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Pupils preserve the past

By Timothy J. Gibbons
Published by Daytona Beach News-Journal on February 4, 2000.

DELTONA -- King Chicken began his journey to the underworld Thursday.

After month of preparation, pupils at Discovery Elementary finally laid to rest a chicken -- perhaps one of the most honored chickens in the history of poultry.

For the bird wasn't simply buried. Before going into the ground, it received a full regime of ancient rites.

In a ceremony pleasing, no doubt, to both Osiris, the Egyptian god of the dead, and Anubis, the god of embalming, two third-grade classes at Discovery Elementary spent part of their morning anointing, spicing and wrapping a collection of birds destined, they hope, to become chicken mummies.

The project, a brainchild of teacher Deborah Marino, was a way for the pupils to learn more about ancient Egypt and the way the dead were treated.

If the third-graders were any indication, it involved a lot of cinnamon.

The tang of that spice combined with thyme, rosemary and parsley filled the classroom, as the youngsters split into various groups, rubbing desiccated chicken carcasses with oil and perfuming them with herbs. Then, the birds were wrapped in cloth strips, placed in cardboard sarcophagi emblazoned with monikers like Cleo, King Tut and King Kentucky Fried Chicken and buried behind the school.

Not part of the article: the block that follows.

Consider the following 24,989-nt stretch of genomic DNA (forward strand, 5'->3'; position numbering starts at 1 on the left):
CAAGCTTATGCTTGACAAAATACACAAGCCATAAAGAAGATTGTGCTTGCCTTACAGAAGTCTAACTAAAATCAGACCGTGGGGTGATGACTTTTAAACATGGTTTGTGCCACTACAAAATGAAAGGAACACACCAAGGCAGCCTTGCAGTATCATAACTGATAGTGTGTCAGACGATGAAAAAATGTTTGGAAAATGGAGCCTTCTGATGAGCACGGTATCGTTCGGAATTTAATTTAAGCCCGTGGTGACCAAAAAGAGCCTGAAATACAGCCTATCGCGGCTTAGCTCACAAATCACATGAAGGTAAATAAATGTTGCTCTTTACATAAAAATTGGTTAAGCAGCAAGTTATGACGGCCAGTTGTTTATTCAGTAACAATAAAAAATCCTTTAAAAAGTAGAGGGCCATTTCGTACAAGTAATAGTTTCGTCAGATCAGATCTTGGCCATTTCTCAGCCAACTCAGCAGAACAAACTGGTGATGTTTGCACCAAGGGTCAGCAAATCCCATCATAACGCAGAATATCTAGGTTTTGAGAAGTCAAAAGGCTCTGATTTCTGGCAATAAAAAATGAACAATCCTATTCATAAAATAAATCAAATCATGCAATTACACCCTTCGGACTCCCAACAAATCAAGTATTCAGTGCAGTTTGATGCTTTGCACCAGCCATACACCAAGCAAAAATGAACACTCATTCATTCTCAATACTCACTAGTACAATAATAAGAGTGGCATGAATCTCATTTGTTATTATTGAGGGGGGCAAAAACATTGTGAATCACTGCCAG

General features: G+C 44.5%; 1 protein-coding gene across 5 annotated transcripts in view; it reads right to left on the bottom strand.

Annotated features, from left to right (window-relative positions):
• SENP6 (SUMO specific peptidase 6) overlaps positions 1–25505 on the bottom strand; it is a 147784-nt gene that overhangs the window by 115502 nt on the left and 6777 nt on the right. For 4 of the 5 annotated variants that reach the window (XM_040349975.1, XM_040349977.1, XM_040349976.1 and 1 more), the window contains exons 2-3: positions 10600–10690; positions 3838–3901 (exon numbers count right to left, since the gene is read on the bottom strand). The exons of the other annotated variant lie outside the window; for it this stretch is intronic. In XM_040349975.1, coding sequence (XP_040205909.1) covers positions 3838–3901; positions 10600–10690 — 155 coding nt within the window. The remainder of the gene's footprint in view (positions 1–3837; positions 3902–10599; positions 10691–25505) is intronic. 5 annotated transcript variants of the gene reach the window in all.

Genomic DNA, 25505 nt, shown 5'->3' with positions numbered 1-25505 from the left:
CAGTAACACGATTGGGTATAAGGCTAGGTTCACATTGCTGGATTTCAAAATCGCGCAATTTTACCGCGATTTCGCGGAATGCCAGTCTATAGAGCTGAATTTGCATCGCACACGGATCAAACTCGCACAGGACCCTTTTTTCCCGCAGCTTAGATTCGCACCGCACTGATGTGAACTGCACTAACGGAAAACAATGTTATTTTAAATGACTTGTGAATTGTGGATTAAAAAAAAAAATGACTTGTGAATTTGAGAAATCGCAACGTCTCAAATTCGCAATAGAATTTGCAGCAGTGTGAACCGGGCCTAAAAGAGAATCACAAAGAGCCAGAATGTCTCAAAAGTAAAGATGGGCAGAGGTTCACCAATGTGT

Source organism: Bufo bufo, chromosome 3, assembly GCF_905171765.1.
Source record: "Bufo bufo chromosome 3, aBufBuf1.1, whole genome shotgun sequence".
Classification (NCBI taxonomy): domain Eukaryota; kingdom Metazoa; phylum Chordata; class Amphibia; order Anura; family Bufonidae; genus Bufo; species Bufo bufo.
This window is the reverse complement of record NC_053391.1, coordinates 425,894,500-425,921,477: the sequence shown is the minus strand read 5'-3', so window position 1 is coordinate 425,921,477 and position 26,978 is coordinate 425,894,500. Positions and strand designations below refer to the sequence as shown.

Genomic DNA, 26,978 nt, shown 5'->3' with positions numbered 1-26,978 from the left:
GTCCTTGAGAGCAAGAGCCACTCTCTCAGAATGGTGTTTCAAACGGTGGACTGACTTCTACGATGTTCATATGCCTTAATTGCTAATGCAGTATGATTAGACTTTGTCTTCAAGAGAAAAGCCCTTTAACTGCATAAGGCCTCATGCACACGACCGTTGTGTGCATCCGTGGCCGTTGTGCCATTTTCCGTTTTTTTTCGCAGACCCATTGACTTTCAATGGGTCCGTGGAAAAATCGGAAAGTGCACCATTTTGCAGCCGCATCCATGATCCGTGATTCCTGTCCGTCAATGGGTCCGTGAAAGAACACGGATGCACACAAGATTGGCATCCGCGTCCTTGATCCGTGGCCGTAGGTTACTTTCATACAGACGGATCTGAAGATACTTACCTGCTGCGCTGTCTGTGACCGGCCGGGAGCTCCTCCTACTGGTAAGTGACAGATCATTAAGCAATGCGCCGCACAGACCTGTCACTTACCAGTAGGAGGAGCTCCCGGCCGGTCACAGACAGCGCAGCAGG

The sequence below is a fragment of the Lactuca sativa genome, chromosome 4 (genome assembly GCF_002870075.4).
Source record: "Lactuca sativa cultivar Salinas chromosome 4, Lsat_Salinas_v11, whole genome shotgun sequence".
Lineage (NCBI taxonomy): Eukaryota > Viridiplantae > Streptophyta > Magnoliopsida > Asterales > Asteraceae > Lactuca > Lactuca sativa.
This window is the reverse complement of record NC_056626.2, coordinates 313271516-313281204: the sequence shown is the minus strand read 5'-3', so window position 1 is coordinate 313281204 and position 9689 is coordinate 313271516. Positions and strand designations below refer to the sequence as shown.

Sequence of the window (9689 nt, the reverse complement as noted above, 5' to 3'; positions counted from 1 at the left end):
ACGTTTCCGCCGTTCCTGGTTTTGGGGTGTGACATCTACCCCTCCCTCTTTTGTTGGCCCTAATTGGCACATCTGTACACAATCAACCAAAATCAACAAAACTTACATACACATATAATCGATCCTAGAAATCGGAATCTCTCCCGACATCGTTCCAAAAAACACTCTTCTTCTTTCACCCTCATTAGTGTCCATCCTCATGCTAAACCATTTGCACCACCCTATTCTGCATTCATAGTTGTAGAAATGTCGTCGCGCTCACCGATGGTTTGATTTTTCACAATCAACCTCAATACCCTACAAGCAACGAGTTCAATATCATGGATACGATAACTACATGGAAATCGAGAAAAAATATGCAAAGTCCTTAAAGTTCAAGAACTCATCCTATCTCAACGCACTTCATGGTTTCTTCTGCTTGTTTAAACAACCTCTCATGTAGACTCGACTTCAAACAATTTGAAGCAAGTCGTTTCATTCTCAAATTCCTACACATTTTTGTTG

Most of the work done Thursday will not actually help preserve the bodies. The real work of mummification was done by the 40 pounds of salt poured over the poultry since mid-November.

The salt sucked the moisture out of the birds, drying out the flesh so decay could not set in.

When the project started, the children changed the coating on the seven birds almost every day. Over the Christmas break, several parents took the birds home with them to continue the practice.

But the drying process, which Marino said would take up to 70 days for a human, was completed Thursday. Now the birds had to be cleaned, anointed and wrapped.

Despite having played with the birds for months, the youngsters were still eager to get their hands on and in the chickens. Wrinkling their noses at the pungent smell emanating from the opened plastic bags, the children scrambled for the salted flesh. Eagerly, the third-graders brushed and patted the chickens, striving to remove all traces of salt from the birds' skin.

Marino, meanwhile, showed her group the easy way of cleaning a dead chicken: using the sink and then quickly drying the bird.

The manhandling ... er, chicken- handling ... wasn't quite as respectful, perhaps, as the Egyptians' mummification process.

One pupil, for example, was proud of having shoved his hand into the chicken's body cavity, a claim probably never made by Anubis' priests.

"It was all wet and gooey inside," Ramon Roberts said. "But no one else was doing it, so I had to."

The smell of decaying chicken was quickly masked by the spicy odors of thyme, cinnamon, rosemary and parsley. The result: a bird that looked and smelled like perfumed roadkill.

The birds were buried in separate graves behind the school. Next year around this time, Marino will gather the pupils and unearth the chickens.

When Marino did a similar project with a class a few years ago, two of the four birds "survived" the process, coming out of the ground a few years later as odorless bundles of chicken bones and flesh.

"If it's not done right," she said, we'll find out next year."



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This is a showcase of the work done by Timothy J. Gibbons during a journalism career now stretching back more than a decade.

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